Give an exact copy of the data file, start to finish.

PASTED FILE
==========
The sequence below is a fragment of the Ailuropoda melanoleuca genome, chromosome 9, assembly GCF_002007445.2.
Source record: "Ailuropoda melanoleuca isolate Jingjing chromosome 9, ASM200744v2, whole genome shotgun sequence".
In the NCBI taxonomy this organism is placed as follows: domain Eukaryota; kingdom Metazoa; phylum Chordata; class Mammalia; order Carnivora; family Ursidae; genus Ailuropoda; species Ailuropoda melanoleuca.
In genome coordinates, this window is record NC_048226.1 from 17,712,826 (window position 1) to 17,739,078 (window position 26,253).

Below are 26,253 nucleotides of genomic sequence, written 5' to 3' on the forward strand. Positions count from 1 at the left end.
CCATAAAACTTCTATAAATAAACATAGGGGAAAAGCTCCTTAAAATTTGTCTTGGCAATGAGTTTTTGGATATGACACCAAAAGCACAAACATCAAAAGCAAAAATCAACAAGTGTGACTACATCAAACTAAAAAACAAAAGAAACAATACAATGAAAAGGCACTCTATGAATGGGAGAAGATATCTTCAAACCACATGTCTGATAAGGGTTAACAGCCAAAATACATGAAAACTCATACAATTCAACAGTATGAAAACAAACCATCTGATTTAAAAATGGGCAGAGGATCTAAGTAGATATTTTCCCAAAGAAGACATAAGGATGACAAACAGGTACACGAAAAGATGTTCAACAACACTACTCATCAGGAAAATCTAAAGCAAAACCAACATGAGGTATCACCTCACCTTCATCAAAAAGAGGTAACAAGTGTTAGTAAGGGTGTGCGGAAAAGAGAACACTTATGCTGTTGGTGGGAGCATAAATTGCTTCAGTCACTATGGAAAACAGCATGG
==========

The sequence below is a fragment of the Ailuropoda melanoleuca genome, chromosome 9, assembly GCF_002007445.2.
Source record: "Ailuropoda melanoleuca isolate Jingjing chromosome 9, ASM200744v2, whole genome shotgun sequence".
In the NCBI taxonomy this organism is placed as follows: domain Eukaryota; kingdom Metazoa; phylum Chordata; class Mammalia; order Carnivora; family Ursidae; genus Ailuropoda; species Ailuropoda melanoleuca.
In genome coordinates, this window is record NC_048226.1 from 17,712,826 (window position 1) to 17,739,078 (window position 26,253).

Below are 26,253 nucleotides of genomic sequence, written 5' to 3' on the forward strand. Positions count from 1 at the left end.
CCATAAAACTTCTATAAATAAACATAGGGGAAAAGCTCCTTAAAATTTGTCTTGGCAATGAGTTTTTGGATATGACACCAAAAGCACAAACATCAAAAGCAAAAATCAACAAGTGTGACTACATCAAACTAAAAAACAAAAGAAACAATACAATGAAAAGGCACTCTATGAATGGGAGAAGATATCTTCAAACCACATGTCTGATAAGGGTTAACAGCCAAAATACATGAAAACTCATACAATTCAACAGTATGAAAACAAACCATCTGATTTAAAAATGGGCAGAGGATCTAAGTAGATATTTTCCCAAAGAAGACATAAGGATGACAAACAGGTACACGAAAAGATGTTCAACAACACTACTCATCAGGAAAATCTAAAGCAAAACCAACATGAGGTATCACCTCACCTTCATCAAAAAGAGGTAACAAGTGTTAGTAAGGGTGTGCGGAAAAGAGAACACTTATGCTGTTGGTGGGAGCATAAATTGCTTCAGTCACTATGGAAAACAGCATGG